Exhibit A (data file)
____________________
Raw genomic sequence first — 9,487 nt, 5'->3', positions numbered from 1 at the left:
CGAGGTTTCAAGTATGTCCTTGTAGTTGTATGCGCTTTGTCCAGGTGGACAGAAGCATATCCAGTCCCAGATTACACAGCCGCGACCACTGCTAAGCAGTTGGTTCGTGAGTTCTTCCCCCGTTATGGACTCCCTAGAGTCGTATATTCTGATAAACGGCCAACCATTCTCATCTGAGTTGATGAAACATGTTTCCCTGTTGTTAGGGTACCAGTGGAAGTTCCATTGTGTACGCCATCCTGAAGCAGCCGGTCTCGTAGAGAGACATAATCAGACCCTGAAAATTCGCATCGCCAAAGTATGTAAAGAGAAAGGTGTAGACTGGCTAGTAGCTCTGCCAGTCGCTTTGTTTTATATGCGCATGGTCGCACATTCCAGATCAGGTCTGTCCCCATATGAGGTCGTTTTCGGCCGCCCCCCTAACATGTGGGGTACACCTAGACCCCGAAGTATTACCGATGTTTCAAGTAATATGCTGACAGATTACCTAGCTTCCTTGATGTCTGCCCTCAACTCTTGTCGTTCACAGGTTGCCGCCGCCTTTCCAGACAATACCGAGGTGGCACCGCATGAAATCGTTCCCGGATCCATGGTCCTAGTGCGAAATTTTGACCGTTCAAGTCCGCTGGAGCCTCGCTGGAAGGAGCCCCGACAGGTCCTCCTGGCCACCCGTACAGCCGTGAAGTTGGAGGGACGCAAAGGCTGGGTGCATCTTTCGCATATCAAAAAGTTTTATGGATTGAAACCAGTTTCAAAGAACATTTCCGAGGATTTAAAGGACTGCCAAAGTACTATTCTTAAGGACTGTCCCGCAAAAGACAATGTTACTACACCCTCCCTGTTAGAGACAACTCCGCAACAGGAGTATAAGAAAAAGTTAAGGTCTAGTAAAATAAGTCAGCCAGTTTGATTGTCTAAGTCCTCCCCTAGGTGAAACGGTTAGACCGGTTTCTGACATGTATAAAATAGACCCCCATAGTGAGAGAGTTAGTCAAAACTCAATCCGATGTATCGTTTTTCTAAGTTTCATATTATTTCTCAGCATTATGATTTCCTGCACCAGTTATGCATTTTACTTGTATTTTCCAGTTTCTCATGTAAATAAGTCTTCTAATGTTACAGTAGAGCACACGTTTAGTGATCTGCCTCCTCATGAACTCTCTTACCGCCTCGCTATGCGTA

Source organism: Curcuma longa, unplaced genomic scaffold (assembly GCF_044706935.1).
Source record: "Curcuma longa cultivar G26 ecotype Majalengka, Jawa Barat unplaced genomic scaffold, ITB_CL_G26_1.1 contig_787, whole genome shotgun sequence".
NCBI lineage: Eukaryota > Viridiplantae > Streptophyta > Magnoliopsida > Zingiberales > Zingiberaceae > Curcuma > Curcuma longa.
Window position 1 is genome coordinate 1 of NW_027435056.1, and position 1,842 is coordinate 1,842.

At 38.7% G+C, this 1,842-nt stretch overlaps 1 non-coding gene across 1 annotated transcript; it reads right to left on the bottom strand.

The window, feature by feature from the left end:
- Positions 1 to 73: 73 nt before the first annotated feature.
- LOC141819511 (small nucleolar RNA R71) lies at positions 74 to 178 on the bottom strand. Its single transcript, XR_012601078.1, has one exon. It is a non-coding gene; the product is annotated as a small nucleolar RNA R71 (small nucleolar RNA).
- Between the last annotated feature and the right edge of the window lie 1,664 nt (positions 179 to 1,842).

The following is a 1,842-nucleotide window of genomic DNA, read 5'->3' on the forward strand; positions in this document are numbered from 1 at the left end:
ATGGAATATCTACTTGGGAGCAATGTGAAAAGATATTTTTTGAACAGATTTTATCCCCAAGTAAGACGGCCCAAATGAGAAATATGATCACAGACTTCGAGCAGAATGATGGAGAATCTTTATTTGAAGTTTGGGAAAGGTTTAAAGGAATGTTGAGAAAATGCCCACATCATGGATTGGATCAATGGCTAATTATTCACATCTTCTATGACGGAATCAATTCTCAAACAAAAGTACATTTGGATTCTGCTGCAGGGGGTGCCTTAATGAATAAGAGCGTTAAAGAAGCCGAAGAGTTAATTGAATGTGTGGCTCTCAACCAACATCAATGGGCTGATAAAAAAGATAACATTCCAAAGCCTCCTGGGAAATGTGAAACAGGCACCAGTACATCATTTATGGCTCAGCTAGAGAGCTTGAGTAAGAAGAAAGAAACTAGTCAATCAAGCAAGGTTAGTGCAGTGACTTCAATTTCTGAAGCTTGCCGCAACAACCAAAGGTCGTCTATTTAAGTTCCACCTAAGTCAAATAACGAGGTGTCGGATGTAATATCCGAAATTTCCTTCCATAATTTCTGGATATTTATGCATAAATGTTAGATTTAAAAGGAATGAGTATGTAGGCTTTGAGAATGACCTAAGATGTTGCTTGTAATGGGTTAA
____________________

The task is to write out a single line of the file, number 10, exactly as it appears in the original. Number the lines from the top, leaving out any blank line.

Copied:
- LOC141819511 (small nucleolar RNA R71) lies at positions 74 to 178 on the bottom strand. Its single transcript, XR_012601078.1, has one exon. It is a non-coding gene; the product is annotated as a small nucleolar RNA R71 (small nucleolar RNA).